A European nightcrawler, ready to make trouble
Eartthworms, it seems, are the new decimator, at least in Midwestern hardwood forests . Scientific American has the story:
Long considered a gardener's friend, earthworms can loosen and aerate the soil. But the story is different in the Great Lakes region. The last Ice Age wiped out native earthworms 10,000 years ago, and ever since the Northeast forest has evolved without the crawlers, Hale says. But now earthworms are back, a product of fishers who toss their worms into the forest, of off-road vehicles and lumber trucks that carry them in the treads of their tires, and of people who bring in mulch--and any worms that might be in it--from other areas.
The worms then much away the 2-5-inch thick organic leaf layer that these forests are used to having.
As a result, some northern hardwood forests that once had a lush understory now have but a single species of native herb and virtually no tree seedlings. Evidently, earthworms change the forest soils from a fungal to a bacterial-dominated system, which speeds up the conversion of leaf detritus to mineral compounds and thereby potentially robs plants of organic nutrients.
The worms also apparently mess with the salamander population, as many of them are too big for young salamanders to eat.
This is a strange story, to be sure, and as I've not previously heard anything on it, I frankly wonder how widespread a problem it is. Apparently we'll soon learn more, as the University of Minnesota ecologist featured in the story, Cindy Hale, recently got a 3-year, $397,500 federal grant to see how widespread and serious the problem really is. This strikes me as the sort of study that science 'skeptics' like John McCain might ridicule -- $400,000 to study earthworms! But if they affect the forests the way described in this story, the impact on the forest-based industries could be large indeed.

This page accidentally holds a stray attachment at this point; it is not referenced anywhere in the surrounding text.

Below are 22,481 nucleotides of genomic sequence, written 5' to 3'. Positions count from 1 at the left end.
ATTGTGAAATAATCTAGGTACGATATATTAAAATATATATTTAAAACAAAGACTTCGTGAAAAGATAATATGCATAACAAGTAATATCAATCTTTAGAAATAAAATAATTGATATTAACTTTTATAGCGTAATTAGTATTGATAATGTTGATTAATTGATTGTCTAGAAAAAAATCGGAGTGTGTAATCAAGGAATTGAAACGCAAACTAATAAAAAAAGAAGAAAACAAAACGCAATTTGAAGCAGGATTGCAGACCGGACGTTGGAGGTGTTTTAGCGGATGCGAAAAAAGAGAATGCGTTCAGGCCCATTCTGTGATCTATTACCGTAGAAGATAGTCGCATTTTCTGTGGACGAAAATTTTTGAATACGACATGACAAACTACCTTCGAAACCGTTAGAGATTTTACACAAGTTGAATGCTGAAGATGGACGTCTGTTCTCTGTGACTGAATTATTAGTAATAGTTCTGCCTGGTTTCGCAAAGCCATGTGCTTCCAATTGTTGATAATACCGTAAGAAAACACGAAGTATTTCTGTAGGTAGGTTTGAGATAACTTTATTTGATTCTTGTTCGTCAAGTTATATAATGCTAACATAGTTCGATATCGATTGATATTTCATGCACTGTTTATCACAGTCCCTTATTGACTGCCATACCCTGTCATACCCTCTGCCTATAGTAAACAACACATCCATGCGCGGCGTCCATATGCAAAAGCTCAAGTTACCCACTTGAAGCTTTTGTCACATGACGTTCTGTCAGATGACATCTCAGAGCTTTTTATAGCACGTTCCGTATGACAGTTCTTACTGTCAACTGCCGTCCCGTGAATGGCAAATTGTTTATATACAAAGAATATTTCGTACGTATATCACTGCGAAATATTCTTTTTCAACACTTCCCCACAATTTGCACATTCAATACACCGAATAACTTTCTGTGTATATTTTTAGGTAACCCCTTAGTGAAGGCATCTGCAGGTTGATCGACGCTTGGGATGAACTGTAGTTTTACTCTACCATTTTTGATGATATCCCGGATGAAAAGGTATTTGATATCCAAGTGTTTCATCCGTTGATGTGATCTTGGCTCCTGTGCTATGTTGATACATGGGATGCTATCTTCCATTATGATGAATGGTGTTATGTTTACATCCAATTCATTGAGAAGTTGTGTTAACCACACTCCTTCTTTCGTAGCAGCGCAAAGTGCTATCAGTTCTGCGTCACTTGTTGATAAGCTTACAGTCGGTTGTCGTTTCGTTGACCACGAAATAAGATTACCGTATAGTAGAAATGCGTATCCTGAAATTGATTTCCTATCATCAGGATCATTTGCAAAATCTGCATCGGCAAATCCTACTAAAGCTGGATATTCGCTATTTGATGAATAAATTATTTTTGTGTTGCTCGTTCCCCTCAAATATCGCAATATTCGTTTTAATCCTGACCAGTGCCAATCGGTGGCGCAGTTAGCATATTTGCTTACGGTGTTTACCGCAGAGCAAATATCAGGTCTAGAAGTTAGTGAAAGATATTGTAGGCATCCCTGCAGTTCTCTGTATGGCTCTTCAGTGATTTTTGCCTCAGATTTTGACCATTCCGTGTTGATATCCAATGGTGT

Worth reading the whole (fairly short) story at SciAm.
Hat tip: James Hathaway
Disclosure dept: I sometimes write for Scientific American and am a contributing editor for Scientific American Mind (a nonpaying distinction).
People here in Ontario (at least those in the know) have been concerned about this for years. For those of us for whom salamanders represented the pinnacle of evolution the loss of our forest floors is a tragedy.
Unfortunately, I'm not confident that we will ever find a solution to this problem.
All part of the great extinction event currently ongoing, caused by mankind tranferring species all around the world, where they become pests.
Earthworms do not actually eat the leaves or decaying matter. They eat the micro-organisms that breakdown the matter. They eat harmful micro-organisms too, which is beneficial for the soil.